Juan Carlos Izpisua Belmonte has been awarded a 2016 Pioneer Award, a highly coveted grant that supports the most innovative biomedical research, for his work in stem cell biology and regeneration. The grant will fund Izpisua Belmonte's lab in attempting to generate functional primate organs and tissues in a large animal host, the pig, using novel stem cell technologies his team has developed and recently discovered gene-editing technologies. This grant will award at least $2.5 million in direct costs over 5 years. 

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Salk neuroscientist granted $1 million to harness sound to control brain cells

Sreekanth Chakasani
Salk Associate Professor Sreekanth Chalasani has been awarded a grant from the National Institutes of Health's (NIH) Brain Research through Advancing Innovative Neurotechnologies (BRAIN) Initiative for developing a way to selectively activate brain, heart, muscle and other cells using ultrasonic waves, which could be a boon to neuroscience research as well as medicine.

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Salk Institute names Martin Hetzer as Chief Science Officer

Martin Hetzer
The Board of Trustees for the Salk Institute has approved the appointment of Martin Hetzer, a professor in the Molecular and Cell Biology Laboratory, to the position of Vice President and Chief Science Officer, effective October 1. Under the direction of the Institute president, and in conjunction with the Research Advisory Committee, Hetzer will provide leadership in developing and implementing Salk's overall scientific strategy, as well as overseeing research operations in support of this strategy. Hetzer, who is also Salk's Jesse and Caryl Philips Foundation Chair, will continue to serve as principal investigator in the Molecular and Cell Biology Laboratory.
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Caltech student garners first 'Cohn' award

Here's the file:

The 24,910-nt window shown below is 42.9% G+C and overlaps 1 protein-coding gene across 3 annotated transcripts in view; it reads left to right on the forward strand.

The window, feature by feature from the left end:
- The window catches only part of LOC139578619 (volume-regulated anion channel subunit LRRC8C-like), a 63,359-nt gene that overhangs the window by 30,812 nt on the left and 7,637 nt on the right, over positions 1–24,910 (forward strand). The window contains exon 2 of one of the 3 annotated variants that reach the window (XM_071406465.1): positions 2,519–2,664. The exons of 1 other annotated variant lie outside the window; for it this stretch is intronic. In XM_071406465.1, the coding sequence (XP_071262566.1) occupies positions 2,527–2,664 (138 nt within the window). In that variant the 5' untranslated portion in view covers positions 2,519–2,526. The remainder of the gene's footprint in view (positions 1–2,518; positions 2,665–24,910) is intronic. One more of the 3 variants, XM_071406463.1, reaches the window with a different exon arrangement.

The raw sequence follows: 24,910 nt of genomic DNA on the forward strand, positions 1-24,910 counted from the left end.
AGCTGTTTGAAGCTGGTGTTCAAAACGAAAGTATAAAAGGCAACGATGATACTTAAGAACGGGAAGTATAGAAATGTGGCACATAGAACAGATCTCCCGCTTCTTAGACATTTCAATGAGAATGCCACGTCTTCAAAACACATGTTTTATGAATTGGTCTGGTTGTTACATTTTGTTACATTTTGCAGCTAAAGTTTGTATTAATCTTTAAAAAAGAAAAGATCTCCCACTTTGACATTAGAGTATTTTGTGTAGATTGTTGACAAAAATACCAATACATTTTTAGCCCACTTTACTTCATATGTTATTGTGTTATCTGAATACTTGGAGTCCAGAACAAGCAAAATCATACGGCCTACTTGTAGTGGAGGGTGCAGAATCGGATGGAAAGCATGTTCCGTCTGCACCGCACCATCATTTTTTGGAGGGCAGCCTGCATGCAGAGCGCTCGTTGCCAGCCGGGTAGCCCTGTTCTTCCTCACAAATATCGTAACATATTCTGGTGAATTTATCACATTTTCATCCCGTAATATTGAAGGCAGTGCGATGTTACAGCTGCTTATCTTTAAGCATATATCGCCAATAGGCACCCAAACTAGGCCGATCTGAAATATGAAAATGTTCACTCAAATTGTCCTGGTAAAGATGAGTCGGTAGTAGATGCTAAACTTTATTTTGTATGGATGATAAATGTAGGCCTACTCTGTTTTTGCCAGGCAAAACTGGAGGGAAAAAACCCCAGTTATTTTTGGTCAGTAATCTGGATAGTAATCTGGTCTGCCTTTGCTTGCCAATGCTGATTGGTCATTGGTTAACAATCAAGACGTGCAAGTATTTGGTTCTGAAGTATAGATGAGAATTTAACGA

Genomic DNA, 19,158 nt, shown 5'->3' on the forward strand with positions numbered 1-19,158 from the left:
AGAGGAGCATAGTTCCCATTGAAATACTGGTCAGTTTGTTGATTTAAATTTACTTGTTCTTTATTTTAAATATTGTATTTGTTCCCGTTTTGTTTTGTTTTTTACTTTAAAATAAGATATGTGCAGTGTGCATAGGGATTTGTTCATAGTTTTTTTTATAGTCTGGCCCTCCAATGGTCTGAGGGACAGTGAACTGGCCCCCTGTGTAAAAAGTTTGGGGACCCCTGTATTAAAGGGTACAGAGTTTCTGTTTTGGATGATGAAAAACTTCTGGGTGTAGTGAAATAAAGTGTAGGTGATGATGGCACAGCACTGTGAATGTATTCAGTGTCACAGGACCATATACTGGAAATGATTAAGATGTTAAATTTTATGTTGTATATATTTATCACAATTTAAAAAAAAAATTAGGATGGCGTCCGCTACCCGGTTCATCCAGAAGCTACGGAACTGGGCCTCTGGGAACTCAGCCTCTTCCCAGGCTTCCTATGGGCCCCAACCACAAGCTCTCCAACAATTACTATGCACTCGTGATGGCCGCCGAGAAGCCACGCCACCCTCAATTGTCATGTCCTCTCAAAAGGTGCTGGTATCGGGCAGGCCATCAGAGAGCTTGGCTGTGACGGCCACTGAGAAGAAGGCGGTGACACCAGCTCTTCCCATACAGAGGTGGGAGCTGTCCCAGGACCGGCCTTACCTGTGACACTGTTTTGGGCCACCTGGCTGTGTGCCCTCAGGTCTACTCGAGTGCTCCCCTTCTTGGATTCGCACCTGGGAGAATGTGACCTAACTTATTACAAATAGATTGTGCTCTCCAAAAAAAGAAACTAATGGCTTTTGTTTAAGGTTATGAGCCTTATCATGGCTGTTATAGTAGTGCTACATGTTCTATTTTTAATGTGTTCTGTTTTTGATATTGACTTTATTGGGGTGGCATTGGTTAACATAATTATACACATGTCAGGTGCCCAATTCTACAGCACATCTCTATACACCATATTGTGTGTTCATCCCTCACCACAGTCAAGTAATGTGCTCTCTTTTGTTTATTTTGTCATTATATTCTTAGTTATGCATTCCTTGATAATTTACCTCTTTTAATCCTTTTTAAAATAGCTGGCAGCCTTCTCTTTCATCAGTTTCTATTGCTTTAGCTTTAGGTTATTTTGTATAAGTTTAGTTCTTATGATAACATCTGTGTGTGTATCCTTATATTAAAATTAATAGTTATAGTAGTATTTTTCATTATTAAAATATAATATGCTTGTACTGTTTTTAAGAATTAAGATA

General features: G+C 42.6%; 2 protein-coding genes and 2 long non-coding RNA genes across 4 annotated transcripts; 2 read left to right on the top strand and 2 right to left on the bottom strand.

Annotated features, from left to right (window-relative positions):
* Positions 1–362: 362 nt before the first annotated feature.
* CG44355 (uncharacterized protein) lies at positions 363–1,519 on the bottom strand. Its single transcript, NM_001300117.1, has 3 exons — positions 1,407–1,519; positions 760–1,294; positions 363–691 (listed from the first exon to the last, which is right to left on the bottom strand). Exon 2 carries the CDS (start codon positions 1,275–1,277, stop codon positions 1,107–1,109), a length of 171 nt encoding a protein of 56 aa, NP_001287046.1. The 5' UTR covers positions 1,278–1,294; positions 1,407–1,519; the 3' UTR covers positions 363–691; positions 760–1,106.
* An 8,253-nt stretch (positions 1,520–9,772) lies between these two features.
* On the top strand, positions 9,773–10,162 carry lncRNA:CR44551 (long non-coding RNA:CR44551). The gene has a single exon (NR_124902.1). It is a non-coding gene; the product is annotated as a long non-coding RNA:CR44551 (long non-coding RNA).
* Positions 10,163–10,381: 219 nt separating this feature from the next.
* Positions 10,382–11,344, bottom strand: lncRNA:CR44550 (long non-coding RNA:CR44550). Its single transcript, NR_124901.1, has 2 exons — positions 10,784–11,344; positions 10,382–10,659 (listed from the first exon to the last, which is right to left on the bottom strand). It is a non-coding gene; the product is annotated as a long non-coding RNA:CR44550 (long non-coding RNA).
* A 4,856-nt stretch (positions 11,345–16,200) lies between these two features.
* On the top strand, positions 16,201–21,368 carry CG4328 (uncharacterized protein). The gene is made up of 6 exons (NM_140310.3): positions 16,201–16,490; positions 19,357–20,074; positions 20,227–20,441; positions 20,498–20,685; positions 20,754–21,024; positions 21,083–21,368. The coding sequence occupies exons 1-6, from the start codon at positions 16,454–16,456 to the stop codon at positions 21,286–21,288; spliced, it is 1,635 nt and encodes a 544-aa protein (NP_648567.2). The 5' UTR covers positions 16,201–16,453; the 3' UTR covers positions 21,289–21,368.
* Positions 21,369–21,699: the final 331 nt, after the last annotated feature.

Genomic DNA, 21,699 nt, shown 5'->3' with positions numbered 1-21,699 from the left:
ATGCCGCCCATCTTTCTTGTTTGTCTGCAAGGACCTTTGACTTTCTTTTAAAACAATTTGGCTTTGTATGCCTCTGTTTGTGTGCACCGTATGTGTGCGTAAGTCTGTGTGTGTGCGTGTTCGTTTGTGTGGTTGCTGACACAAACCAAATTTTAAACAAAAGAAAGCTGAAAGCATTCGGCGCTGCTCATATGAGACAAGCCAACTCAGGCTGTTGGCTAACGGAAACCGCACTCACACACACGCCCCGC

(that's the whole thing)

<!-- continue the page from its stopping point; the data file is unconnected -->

Hiutung Chu  and Melvin Cohn
The first Melvin Cohn Award for Best PhD/Postdoc Study was presented earlier this month during the La Jolla Immunology Conference held at the Salk Institute. Hiutung Chu from the California Institute of Technology was chosen from among 40 applicants to receive the award for her work on gene-microbiota interactions and how they contribute to the pathogenesis of inflammatory bowel disease. Established to recognize scientific innovation and impact of early career scientists, specifically graduate students and postdoctoral researchers, the award is named for Cohn, a founding fellow of the Salk Institute and professor emeritus who conducted pioneering studies on the immune system.


Salk Science _ Music series
The Salk Science & Music Series continues its fourth season with a concert by violinist Asi Matathias and Karen Joy Davis at 4:00 p.m. Sunday, November 20 in the Conrad T. Prebys Auditorium. Comprising the science component of the afternoon, Salk Professor Martin Hetzer of the Molecular and Cell Biology Lab will discuss his research. For tickets and the entire concert schedule, visit or call (858) 587-0657.
  • November 20, 2016 - Asi Matathias 
    & Karen Joy Davis 
    with Martin Hetzer
  • January 22, 2017 - Amit Peled with Kenta Asahina
  • February 12, 2017 - Sean Chen & Karen Joy Davis with Saket Navlakha